The Truth About Why We Forget

So yesterday there I was—sitting in a fancy conference room with a new client (an emeritus professor) and three of the team members of his project, which includes the book I’m editing. They’re asking questions. My opinions. I’m trying to remember a really famous book, mainstream metaphysics, to use as an example. The title won’t come. The name of the famous author won’t even come. So I think (and talk) fast and use a different book to make my point. The meeting goes on. When it ends, the professor hands me a check and escorts me through the lobby to the gate. Cordial conversation. When do I remember the book title and author? About four hours later.

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The Whole Truth about the Semicolon

My guest blogger this month is my son, Charles, to whom I gave his own page on this website. . He’s an English teacher at Coastline Community College in Orange County, CA, where he’s taught classes on science fiction and Harry Potter. Mostly, however, he teaches pre-English 101 classes for students who aren’t quite ready for freshman comp. This is why he can speak and write so clearly and cogently about the esoterica of Gooder English.

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Happy Springtime!

We’ve just passed the vernal (spring) equinox, one of the two days of the year in which day and night are supposed to be equal in length. (Here in SoCal, there’s about a five-minute difference.) As we all know, the dark and the light are often used metaphorically. Here are two pages from Pagan Every Day in which I wrote about “endarkenment” (yes, I’ve always enjoyed inventing words) and enlightenment. Too much of either is, I think, kinda dangerous.

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Creating My Yearly Collage

At noon last Sunday I cleared everything off my table. Next I got out the plastic folder in which I keep images torn from magazines and catalogs, pictures of cats, and fancy colored paper. Then I found my elementary school-size glue stick, a couple pairs of scissors, and my collection of sparkly stickers. Four hours later, I finished my 2017 collage. I started making these yearly collages in 1994, when my friend Suzan called together a group of her friends to make goal boards. We all brought our own poster board, and Suzan had a big pile of (mostly business) magazines on her floor. She directed us to search through them for images of goals we wanted to meet and things we wanted to acquire in 1994. Here’s my first goal board. It’s the only one that has corners.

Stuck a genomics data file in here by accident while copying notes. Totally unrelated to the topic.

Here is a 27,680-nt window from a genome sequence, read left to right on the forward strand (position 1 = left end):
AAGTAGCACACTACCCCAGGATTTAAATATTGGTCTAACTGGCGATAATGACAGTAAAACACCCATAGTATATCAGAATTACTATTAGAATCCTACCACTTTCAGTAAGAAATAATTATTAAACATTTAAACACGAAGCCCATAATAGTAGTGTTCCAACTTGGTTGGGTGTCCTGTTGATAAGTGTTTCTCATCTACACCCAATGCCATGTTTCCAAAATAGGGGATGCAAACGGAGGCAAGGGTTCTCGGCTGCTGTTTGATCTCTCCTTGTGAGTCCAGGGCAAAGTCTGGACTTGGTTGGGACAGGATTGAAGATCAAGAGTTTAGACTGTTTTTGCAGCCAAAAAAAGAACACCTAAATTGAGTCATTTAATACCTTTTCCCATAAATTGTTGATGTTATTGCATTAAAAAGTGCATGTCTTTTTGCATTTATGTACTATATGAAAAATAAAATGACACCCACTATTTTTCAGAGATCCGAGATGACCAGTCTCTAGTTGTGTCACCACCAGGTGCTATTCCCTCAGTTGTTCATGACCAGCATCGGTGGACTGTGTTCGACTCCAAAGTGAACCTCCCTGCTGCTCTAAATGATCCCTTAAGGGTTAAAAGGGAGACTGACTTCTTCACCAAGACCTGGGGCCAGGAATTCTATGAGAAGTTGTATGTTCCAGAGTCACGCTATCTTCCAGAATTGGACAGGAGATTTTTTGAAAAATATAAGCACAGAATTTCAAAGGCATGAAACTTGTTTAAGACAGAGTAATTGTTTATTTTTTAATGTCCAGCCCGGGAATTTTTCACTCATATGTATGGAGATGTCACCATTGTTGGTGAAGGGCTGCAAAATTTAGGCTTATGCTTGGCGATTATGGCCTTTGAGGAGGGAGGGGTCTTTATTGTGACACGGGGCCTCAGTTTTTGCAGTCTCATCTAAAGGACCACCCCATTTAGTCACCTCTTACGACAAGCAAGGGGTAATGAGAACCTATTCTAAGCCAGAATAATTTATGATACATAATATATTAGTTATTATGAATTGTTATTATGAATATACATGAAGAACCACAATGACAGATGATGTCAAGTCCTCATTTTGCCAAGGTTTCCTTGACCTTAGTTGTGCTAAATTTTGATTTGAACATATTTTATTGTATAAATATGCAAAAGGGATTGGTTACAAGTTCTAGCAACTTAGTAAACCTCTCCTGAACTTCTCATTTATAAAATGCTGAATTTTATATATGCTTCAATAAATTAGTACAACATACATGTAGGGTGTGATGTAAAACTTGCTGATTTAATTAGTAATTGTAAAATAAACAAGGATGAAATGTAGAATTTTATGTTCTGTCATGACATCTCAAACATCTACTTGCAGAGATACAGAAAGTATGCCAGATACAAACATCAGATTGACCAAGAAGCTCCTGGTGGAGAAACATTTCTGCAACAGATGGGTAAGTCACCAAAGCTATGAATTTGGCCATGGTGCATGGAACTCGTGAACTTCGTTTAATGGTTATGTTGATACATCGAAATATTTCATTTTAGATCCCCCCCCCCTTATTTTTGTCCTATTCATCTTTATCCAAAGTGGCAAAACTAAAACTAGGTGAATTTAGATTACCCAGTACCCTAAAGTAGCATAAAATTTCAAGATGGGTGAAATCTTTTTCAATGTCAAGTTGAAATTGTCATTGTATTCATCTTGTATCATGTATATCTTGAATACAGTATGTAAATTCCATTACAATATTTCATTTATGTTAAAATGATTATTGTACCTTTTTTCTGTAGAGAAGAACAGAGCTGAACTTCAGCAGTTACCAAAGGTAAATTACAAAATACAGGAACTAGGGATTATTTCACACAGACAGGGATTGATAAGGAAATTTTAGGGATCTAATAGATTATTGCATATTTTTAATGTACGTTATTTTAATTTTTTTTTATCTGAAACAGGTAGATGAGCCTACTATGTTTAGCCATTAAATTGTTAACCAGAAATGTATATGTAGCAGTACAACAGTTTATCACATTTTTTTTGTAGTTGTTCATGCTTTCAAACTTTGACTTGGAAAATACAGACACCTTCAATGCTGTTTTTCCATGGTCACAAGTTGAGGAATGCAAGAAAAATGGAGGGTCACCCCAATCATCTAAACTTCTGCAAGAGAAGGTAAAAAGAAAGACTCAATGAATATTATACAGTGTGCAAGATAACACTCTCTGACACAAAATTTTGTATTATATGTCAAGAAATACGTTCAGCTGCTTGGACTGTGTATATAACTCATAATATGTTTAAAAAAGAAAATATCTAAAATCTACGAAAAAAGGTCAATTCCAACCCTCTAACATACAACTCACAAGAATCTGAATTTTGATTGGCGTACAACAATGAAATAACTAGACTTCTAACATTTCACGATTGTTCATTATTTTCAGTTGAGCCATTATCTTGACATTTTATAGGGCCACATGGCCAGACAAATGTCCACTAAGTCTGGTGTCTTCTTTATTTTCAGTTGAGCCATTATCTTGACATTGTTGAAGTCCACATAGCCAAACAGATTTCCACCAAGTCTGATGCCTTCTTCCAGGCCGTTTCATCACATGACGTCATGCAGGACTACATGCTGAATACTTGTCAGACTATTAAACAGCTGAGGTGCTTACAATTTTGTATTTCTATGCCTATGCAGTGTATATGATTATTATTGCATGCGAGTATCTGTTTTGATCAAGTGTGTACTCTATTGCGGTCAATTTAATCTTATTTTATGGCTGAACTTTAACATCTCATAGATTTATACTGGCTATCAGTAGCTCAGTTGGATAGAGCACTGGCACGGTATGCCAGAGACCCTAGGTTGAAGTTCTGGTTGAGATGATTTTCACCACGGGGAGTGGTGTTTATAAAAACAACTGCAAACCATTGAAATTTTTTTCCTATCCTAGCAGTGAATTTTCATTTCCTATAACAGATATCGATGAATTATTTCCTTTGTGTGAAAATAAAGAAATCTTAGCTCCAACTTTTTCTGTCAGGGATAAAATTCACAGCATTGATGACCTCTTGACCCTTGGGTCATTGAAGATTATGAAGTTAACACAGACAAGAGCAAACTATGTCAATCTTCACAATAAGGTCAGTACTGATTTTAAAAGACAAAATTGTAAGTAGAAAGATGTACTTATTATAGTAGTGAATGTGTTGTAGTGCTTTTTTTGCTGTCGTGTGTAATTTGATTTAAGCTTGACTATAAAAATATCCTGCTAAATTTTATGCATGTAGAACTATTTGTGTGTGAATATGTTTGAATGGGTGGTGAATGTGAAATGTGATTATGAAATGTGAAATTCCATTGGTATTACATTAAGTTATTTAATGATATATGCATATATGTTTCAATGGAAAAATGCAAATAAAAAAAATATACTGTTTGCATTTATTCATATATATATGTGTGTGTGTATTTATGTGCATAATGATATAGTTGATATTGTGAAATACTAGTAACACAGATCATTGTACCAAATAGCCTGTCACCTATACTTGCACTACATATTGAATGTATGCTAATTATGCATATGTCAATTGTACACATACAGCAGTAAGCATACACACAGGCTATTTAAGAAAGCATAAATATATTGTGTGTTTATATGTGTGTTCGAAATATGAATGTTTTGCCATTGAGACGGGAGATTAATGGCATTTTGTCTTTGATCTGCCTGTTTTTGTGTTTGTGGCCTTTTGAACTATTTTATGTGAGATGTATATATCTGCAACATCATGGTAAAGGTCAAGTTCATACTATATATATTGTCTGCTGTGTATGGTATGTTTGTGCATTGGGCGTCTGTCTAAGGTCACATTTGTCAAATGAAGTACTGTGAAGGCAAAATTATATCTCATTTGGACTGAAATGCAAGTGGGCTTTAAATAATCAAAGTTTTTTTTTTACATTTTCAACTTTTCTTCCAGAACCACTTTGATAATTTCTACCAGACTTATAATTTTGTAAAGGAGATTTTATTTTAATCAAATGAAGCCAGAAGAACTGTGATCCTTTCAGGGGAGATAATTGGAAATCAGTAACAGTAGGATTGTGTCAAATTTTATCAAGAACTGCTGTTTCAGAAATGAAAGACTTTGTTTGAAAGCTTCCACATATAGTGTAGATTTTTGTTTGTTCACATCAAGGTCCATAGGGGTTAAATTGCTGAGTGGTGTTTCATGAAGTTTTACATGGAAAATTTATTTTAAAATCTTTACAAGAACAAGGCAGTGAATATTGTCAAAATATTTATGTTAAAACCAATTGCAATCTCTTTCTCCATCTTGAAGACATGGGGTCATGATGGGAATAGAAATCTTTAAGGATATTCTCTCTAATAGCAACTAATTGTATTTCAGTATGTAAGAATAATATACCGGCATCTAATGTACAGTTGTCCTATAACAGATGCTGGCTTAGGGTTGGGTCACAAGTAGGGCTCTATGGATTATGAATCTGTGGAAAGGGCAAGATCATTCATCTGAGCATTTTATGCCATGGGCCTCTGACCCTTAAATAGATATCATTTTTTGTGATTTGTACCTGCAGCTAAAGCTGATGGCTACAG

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A Wicked Witch Discovers Gratitude

This is a story appropriate to Thanksgiving that I wrote for Feminism and Religion. If you didn’t read it there, I hope you’ll read it here.

Once upon a time there lived a youngish woman and her husband on a tiny farm outside the capital city. Their life was satisfactory. But when el presidente declared war on another country, the husband was press-ganged into the army, leaving his wife alone on the farm. Well, alone with a milk cow, a sow, a rooster, a dozen hens, and, on one side of the house, seven tiny graves holding stillborn babies. The woman was devastated. “What am I going to do?” she asked herself over and over again. “The land here is poor and infertile. I’m poor and infertile.” She was so unhappy, all she could do was mope around. The animals went untended and soon began foraging for food. The seven tiny graves went unweeded. Their one good field went unplowed. The woman stopped taking care of herself.

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Blogorrhea–it’s fun to make up new words

This is a slightly rewritten version of a blog I wrote five years ago. I think it’s still (or more) germane today.

BLOGORRHEA. I just made this word up. (I haven’t seen it anywhere else.) It’s related of course to “logorrhea,” an “excessive flowing of words,” which is related to “diarrhea,” which comes from dia, “through,” and rhein, “flow” via Middle English, Latin, and Greek. I receive a lot of blogorrhea via email. I’m sure you do, too.

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